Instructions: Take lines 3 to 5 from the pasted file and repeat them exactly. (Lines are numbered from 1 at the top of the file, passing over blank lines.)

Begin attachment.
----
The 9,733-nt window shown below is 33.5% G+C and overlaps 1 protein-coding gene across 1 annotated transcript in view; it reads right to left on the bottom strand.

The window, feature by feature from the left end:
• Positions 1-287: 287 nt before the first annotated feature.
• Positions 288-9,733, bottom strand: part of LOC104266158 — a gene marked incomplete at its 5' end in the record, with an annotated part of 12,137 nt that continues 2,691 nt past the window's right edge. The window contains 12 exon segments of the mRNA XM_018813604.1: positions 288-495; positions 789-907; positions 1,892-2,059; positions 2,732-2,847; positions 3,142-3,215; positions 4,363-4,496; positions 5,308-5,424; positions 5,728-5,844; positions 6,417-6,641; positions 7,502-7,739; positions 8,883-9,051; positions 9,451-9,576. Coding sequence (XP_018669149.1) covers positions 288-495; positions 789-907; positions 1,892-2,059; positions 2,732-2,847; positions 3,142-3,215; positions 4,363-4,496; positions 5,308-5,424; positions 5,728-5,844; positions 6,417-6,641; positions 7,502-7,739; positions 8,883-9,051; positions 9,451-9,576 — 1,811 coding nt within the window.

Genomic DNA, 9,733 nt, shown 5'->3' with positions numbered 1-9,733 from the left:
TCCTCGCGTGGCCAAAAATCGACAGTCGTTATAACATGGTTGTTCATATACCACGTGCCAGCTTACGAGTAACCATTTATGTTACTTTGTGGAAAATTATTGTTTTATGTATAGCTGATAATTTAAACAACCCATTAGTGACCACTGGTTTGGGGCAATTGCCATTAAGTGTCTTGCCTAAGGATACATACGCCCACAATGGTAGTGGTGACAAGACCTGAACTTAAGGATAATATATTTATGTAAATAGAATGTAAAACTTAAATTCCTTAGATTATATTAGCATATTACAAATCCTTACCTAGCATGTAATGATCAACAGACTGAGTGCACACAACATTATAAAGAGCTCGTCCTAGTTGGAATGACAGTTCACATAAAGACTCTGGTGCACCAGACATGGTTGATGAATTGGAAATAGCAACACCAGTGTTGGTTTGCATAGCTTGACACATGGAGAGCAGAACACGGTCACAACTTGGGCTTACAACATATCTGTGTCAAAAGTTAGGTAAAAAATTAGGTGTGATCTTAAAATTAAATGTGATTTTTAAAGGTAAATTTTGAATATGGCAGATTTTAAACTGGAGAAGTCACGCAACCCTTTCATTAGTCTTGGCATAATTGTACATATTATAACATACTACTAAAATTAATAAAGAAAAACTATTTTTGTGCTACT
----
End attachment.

• Positions 1-287: 287 nt before the first annotated feature.
• Positions 288-9,733, bottom strand: part of LOC104266158 — a gene marked incomplete at its 5' end in the record, with an annotated part of 12,137 nt that continues 2,691 nt past the window's right edge. The window contains 12 exon segments of the mRNA XM_018813604.1: positions 288-495; positions 789-907; positions 1,892-2,059; positions 2,732-2,847; positions 3,142-3,215; positions 4,363-4,496; positions 5,308-5,424; positions 5,728-5,844; positions 6,417-6,641; positions 7,502-7,739; positions 8,883-9,051; positions 9,451-9,576. Coding sequence (XP_018669149.1) covers positions 288-495; positions 789-907; positions 1,892-2,059; positions 2,732-2,847; positions 3,142-3,215; positions 4,363-4,496; positions 5,308-5,424; positions 5,728-5,844; positions 6,417-6,641; positions 7,502-7,739; positions 8,883-9,051; positions 9,451-9,576 — 1,811 coding nt within the window.

Genomic DNA, 9,733 nt, shown 5'->3' with positions numbered 1-9,733 from the left: